SUSE Conversations


Clustering within clustering



By: samprior

February 27, 2009 10:49 am

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Before starting I must state that this article is conceptual rather than a technical document. Having worked on a number of clustering and virtualisation projects I often hear people say “now we have high availability for our virtual machines we no longer need Novell clustering”. I would disagree. Regardless of your preferred virtualisation platform, virtual machine high availability (HA) will protect you against the loss of a physical host server. For example if you have two servers running a virtualisation platform (lets say host1 and host2) and two virtual machines (vm1 and vm2) the HA features of your virtualisation software would ensure vm1 and/or vm2 are moved from a failed physical server to another host.

Novell Cluster Services protects the availability of your applications within the virtual machines. This is important as you may experience some sort of OS corruption within the virtual machine. High availability offered by your virtualisation platform will not protect you against this. Hence the term “clustering within clustering”. Having clustering at both virtual machine and application level offers the greater degree of protection from downtime.

Also ensure your virtual machines are autonomous i.e. don’t store any data within your virtual machines. Instead store data within dedicated LUNs on your SAN and then configure access from your virtual machine to the LUN. That way if your virtual machine fails you can create a new virtual machine and point it to your existing data. I know clones and templates make the creation of virtual machines much quicker, but keeping the OS and application data separate adds greater flexibility and fault tolerance.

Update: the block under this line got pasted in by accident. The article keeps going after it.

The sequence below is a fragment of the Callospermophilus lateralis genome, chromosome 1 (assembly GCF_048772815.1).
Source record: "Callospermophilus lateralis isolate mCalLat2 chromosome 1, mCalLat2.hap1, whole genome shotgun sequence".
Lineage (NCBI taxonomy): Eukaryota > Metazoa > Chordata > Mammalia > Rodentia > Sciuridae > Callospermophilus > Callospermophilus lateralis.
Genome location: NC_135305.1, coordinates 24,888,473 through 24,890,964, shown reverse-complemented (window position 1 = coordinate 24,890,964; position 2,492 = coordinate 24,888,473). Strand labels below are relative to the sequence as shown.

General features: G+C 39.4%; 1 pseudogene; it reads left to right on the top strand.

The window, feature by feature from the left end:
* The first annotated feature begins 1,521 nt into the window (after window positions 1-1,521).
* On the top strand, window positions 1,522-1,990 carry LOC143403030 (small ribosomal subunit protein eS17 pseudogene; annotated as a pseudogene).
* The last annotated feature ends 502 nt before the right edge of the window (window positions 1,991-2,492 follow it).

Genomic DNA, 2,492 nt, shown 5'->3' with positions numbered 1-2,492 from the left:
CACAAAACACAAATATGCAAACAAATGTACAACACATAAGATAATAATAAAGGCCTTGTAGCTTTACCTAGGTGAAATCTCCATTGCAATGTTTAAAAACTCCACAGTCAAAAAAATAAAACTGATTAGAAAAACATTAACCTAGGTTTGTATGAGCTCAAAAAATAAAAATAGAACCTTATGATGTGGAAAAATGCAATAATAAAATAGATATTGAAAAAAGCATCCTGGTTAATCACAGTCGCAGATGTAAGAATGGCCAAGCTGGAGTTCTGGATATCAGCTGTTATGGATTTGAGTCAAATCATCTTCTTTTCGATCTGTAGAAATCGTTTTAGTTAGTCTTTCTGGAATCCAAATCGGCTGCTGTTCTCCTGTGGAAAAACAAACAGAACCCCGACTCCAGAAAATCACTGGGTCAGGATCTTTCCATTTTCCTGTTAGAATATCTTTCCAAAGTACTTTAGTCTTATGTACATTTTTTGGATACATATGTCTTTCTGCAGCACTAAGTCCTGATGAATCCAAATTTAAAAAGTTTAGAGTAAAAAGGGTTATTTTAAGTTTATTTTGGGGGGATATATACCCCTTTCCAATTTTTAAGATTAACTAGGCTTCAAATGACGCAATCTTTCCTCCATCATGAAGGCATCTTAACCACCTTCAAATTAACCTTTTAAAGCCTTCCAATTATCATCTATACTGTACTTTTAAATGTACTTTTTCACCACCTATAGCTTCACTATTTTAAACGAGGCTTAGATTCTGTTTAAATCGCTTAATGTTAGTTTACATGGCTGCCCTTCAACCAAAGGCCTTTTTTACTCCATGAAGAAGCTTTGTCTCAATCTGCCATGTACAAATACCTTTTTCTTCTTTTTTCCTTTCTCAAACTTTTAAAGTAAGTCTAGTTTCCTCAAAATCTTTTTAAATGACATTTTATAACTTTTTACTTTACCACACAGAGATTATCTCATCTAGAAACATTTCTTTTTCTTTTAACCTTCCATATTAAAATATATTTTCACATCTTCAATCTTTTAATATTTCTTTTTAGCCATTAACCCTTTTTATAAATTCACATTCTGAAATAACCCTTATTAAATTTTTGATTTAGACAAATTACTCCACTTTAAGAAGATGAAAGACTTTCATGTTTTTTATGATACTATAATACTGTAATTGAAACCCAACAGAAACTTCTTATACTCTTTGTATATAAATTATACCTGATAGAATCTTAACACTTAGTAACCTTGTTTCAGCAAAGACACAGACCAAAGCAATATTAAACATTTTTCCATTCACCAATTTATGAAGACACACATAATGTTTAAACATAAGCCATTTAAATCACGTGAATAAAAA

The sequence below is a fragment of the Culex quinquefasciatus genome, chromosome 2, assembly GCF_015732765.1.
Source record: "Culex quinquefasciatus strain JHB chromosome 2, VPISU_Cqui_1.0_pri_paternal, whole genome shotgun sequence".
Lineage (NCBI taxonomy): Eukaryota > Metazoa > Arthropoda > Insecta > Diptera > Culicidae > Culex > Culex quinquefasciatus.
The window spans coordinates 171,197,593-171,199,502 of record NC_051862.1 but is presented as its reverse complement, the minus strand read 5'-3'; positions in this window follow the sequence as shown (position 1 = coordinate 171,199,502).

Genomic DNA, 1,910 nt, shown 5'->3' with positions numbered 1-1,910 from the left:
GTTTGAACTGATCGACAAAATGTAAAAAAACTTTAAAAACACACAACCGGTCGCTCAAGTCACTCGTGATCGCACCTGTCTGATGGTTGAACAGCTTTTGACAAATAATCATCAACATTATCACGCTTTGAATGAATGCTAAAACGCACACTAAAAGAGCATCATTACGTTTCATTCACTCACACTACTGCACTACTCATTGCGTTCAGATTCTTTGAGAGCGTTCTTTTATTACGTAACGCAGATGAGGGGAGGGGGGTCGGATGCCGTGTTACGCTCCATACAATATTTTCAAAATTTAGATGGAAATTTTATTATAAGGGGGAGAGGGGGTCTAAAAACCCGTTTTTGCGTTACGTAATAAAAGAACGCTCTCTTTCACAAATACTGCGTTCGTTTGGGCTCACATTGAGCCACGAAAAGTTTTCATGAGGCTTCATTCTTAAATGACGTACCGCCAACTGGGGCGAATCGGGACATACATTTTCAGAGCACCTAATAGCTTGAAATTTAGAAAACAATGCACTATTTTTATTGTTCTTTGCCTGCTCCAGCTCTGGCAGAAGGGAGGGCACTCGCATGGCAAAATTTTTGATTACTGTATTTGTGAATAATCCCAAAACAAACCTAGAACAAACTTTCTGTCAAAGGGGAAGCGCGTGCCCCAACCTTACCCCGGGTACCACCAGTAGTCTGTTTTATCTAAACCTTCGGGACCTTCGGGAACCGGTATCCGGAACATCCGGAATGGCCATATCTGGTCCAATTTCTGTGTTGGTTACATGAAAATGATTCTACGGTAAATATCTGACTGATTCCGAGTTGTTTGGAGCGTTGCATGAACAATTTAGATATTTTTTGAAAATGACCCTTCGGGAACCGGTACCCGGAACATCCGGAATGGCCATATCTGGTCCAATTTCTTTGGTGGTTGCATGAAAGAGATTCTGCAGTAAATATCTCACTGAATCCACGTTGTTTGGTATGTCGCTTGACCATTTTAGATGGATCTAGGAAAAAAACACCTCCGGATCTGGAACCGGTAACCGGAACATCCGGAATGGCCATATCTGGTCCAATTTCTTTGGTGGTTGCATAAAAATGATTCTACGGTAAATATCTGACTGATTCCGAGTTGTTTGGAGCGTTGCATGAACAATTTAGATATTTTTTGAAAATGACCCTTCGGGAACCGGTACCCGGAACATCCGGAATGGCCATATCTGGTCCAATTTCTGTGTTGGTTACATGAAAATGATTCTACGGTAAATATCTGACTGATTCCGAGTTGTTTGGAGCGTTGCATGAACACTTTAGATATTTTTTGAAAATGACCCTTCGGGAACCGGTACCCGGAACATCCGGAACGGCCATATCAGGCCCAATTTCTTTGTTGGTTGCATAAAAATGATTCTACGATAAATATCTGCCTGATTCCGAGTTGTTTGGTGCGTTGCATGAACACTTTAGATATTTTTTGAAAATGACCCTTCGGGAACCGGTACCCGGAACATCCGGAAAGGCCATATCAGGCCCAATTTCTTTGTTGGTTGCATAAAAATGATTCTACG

The example below shows four physical blades (in red) within an IBM BladeCenter. As you can see HA for the virtual machines is provided by using Heartbeat and the XEN relocation service. In this example IPMI is used to communicate with the Base Management Controller (BMC) in the blade which acts as a STONITH device. The two OES2 SP1 virtual machines (in yellow) are running Novell Cluster Services which provides HA for applications such as GroupWise. Meaning the applications are clustered within a cluster.

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Disclaimer: As with everything else at SUSE Conversations, this content is definitely not supported by SUSE (so don't even think of calling Support if you try something and it blows up).  It was contributed by a community member and is published "as is." It seems to have worked for at least one person, and might work for you. But please be sure to test, test, test before you do anything drastic with it.

2 Comments

  1. By:darrenjthompson

    Hi

    I have a number of HB clusters running on IBM blades but have had to use the SSH based STONITH as I could not find any documentation on using the RSA (IPMI) based STONITH

    Any hints/tips/links on how to configure this would be very greatly appreciated

    Darren Thompson
    darrent@akurit.com.au

  2. By:graetzke

    The article states the you want to still cluster to protect against OS corruption. Which is true, but corruption is only a small part of it. What if you to implement a new patch, security policy, or any other type of policy, new hardware drivers, etc. and they work as designed, but a problem(s) arises anyway. Many items trigger problems, and having the software that is providing a critical service setup so that it can be moved between a known good configuration, and one that has not been proven (and back), is an incredibly valuable tool.

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